Just one problem: MPAA/RIAA insists on region encoding as part of the standard. We don't accept that, and will go on hacking our DVD players and buying the backstreet Asian models that don't have this "feature" until RIAA goes broke.

24 posted on 08/16/2002 7:12:19 PM PDT by BlazingArizona
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To: BlazingArizona
"Just one problem: MPAA/RIAA insists on region encoding as part of the standard. We don't accept that, and will go on hacking our DVD players and buying the backstreet Asian models that don't have this 'feature' until RIAA goes broke."

I hear ya man. All the bastard grocers around here pull the same sh!t with their food sales. Well to hell with their policies. I'll just keep stealing it, until they either come to their senses and start giving it away, or go broke.

It's for the people, after all.

25 posted on 08/16/2002 7:14:56 PM PDT by Don Joe
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To: Don Joe
How do you build a better mouse trap if you cannot find out how a mouse trap works? If a corporation did it, it would be patent infringment with a slap on the wrist. If a person does it, it is cyber terrorism with manadatory prison sentences. Why should corporations enjoy more freedom than citizens?
26 posted on 08/16/2002 7:15:32 PM PDT by AaronAnderson
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To: AaronAnderson
"If a corporation did it, it would be patent infringment with a slap on the wrist. If a person does it, it is cyber terrorism with manadatory prison sentences. Why should corporations enjoy more freedom than citizens?"

Do you really believe that crap, or are you just typing out of your copy of the Communist Manifesto?

A "slap on the wrist"? Oh, there go my damn sides again!

27 posted on 08/16/2002 7:18:04 PM PDT by Don Joe
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To: Bush2000
Hardly pathetic. Your goals match line-by-line... nationalization of private property, redistribution of wealth, united Bolsheviks striving against corporate oppression, etc, etc. You're rubbing elbows with Marx, dood!

How does this differ from m$ licensing 6.0, where you do not own any m$ products but only borrow them by the grace of m$, m$ can freely monitor/take your information without consent, effectively giving them complete control over all your information, and lobbying congress to enforce crap laws like the DMCA to prevent people from finding out how bad their products are and creating better ones.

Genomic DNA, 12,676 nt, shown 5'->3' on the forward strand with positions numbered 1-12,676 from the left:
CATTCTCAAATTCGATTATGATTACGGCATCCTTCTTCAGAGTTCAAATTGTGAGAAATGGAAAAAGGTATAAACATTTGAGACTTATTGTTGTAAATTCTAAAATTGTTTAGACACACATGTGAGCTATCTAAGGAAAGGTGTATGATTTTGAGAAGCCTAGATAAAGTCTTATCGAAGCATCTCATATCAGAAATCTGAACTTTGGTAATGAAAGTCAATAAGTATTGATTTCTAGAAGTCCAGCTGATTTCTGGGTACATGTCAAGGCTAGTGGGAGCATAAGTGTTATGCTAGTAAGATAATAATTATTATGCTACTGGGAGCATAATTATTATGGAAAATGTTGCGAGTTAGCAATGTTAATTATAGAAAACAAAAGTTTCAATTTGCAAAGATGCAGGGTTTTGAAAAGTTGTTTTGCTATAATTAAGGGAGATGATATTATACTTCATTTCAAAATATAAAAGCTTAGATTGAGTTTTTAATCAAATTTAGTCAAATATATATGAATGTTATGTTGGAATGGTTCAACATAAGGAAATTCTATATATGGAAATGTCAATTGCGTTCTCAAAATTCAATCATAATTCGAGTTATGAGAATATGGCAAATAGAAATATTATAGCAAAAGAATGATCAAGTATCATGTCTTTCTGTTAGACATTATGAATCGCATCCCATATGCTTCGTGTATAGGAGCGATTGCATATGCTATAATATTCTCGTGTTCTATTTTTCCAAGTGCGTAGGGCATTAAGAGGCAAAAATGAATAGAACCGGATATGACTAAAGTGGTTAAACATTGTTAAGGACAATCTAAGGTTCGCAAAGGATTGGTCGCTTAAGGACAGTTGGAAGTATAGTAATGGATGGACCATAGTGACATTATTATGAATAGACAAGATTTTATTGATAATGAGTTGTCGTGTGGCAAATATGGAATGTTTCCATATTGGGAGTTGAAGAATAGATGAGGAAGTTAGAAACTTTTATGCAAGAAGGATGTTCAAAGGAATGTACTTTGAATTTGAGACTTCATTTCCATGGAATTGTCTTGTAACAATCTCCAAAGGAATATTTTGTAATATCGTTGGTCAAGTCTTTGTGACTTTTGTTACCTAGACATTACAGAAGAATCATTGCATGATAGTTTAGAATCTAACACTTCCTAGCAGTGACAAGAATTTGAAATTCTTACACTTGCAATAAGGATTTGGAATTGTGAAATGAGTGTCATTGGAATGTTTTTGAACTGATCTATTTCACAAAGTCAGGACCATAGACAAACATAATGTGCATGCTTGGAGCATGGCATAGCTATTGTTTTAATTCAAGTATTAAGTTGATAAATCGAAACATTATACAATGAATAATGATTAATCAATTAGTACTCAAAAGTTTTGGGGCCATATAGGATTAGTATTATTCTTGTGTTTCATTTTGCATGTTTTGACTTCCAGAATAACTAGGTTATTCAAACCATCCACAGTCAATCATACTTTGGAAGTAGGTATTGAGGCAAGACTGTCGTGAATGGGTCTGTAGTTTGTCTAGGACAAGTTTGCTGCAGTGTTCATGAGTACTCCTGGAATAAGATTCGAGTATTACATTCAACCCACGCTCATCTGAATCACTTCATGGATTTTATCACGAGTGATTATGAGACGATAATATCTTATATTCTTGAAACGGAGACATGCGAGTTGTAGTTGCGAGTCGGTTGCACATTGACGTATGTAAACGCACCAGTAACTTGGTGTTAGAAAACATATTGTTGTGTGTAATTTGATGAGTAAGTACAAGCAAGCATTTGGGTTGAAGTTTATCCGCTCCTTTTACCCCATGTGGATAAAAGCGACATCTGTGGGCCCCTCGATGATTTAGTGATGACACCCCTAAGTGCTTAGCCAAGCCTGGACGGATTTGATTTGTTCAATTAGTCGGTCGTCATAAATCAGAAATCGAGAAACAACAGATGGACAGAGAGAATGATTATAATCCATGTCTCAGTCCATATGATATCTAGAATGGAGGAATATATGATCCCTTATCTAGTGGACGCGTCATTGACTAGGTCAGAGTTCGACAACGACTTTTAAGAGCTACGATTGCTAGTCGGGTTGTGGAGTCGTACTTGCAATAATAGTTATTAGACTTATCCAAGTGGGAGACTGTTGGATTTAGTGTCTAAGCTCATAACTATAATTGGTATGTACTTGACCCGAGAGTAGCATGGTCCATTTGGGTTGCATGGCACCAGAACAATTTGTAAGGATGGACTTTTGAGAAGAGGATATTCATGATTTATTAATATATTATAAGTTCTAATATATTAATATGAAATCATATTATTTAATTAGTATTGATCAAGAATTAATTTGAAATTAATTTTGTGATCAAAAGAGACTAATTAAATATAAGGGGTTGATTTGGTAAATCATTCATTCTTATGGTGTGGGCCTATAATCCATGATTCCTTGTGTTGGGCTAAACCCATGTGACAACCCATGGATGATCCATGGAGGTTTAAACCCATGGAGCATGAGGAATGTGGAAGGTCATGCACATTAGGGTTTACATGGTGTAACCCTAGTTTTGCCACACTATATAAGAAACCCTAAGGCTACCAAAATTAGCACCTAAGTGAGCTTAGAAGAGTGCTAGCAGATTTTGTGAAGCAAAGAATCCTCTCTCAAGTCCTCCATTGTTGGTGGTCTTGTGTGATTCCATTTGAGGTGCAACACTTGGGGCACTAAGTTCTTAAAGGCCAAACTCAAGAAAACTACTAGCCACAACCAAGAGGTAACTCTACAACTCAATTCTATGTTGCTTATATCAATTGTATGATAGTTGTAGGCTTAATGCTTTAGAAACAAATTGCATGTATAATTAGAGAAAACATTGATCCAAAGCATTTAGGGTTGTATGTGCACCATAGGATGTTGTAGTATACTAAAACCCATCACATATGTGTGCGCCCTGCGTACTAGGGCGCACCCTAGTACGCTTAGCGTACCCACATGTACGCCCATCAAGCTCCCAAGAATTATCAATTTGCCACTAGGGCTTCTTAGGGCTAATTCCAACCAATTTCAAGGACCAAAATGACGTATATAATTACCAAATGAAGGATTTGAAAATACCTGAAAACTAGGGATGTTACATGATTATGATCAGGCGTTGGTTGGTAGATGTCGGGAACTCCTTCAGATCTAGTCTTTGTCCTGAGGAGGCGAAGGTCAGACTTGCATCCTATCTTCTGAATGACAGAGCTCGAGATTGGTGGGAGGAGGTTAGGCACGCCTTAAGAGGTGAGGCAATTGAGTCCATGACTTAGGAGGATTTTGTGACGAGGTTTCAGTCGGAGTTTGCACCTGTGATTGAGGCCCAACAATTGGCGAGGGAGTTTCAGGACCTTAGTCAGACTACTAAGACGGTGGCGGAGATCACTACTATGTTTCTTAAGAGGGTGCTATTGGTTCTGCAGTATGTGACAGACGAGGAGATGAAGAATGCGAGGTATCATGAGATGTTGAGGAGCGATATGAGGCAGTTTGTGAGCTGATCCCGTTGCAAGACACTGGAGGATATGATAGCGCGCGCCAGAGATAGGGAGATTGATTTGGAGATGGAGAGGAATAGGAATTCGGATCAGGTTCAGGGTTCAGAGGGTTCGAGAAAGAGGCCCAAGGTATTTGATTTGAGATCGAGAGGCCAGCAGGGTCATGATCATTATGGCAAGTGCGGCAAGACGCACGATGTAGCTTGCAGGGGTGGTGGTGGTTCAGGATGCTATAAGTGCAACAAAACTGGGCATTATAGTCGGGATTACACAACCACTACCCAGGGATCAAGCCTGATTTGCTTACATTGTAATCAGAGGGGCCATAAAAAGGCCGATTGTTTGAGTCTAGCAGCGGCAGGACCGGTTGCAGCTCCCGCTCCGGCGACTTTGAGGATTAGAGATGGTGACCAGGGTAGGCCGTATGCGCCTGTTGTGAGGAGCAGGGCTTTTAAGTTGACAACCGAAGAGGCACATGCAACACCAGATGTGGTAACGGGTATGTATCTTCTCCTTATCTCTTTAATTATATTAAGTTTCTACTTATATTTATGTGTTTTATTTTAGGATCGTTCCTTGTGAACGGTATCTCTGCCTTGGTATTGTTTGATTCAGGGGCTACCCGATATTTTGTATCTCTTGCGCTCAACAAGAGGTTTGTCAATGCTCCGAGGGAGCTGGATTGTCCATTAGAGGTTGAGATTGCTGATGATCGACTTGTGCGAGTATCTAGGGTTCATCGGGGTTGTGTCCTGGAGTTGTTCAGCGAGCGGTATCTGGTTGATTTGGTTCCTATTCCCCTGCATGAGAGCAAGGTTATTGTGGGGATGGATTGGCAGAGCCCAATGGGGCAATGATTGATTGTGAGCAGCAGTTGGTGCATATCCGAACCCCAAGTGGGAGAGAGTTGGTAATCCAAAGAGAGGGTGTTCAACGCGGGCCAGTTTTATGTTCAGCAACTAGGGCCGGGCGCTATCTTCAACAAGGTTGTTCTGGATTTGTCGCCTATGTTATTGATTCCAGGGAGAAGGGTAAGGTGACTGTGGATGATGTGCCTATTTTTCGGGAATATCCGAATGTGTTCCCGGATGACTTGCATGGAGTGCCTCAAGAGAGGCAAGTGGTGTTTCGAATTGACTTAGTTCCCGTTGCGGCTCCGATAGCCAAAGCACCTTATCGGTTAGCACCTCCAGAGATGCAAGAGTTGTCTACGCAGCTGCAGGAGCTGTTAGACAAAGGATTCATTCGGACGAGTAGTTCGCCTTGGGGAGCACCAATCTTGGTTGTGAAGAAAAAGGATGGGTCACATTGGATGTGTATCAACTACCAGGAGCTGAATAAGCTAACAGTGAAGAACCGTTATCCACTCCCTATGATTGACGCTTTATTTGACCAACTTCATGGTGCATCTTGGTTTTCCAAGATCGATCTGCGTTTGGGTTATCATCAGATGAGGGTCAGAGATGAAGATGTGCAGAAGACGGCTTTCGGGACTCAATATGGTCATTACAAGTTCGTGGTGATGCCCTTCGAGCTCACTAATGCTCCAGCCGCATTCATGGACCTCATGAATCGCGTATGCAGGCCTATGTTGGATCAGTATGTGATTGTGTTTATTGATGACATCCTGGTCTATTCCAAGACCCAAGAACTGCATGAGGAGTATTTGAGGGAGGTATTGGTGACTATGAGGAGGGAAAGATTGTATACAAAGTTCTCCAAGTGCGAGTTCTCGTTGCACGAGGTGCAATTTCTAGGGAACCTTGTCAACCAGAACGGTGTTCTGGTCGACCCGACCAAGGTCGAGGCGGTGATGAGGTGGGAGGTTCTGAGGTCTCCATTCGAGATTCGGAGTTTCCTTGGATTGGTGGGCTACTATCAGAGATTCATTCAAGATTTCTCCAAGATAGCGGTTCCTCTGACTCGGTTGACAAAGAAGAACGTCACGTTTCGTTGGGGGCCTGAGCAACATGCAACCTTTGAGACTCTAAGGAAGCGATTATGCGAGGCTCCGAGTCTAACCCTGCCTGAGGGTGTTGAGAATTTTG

Read the contitution, it says we the people, not we the corporations. IP laws are a compromise between the people and businesses; the people will grant companies exclusive rights to a work preventing someone else who may have produced the same work from capitalizing on it in return for future inovations and enhancements from the business. Corporations would love to lock all IP down and make sure no one knows how their product works so they would not have to innovate to stay competitive and lay back and collect royalties. If corporations don't hold up their end of the bargain and screw consumers, than turn about is fair play. I don't want big brother or big bill in my house, they are both unwelcome.

28 posted on 08/16/2002 7:32:54 PM PDT by AaronAnderson
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To: Don Joe
I hear ya man. All the bastard grocers around here pull the same sh!t with their food sales. Well to hell with their policies. I'll just keep stealing it, until they either come to their senses and start giving it away, or go broke.

If I buy a DVD off eBay from Japan, I fail to see why it's a crime to want to be able to play it in America.

29 posted on 08/16/2002 7:33:41 PM PDT by NovemberCharlie
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To: Don Joe
it sure ain't a prison sentence, just a cash payment from the pockets of the stock holders. Billions of dollars have been stolen by corporate thieves but few if any will ever be punished for it, let alone sent to prison for it. However, if Don Joe reverse engineers a bad encryption code to let consumers enjoy their copies of The Last Action hero on Linux, their prefered operating system, Joe goes up the river for years. Of course, Don Joe believes we need to go back to the robber barron period where consumer rights were non existant and the trusts ruled the market, so I am sure this point will be lost on him.
30 posted on 08/16/2002 7:44:18 PM PDT by AaronAnderson
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To: AaronAnderson
How does this differ from m$ licensing 6.0, where you do not own any m$ products but only borrow them by the grace of m$, m$ can freely monitor/take your information without consent, effectively giving them complete control over all your information, and lobbying congress to enforce crap laws like the DMCA to prevent people from finding out how bad their products are and creating better ones.

Geez, talk about run-on sentences. Wipe away the drool. Let's address your points. MS products are the private property of MS. They invested in them. They paid salaries to engineers and testers and product designers. Not you. They offer those products with certain conditions and restrictions -- in pretty much the same way that many other products have conditions and restrictions. (I don't see any contradictions of capitalism yet).

If you don't like the license agreement, don't use the product! It's as simple as that. Nobody is forcing you to use them. But the thing here is that you don't have any intention of using the products. You're using this little forum to prop up your ranting soapbox diatribes against MS.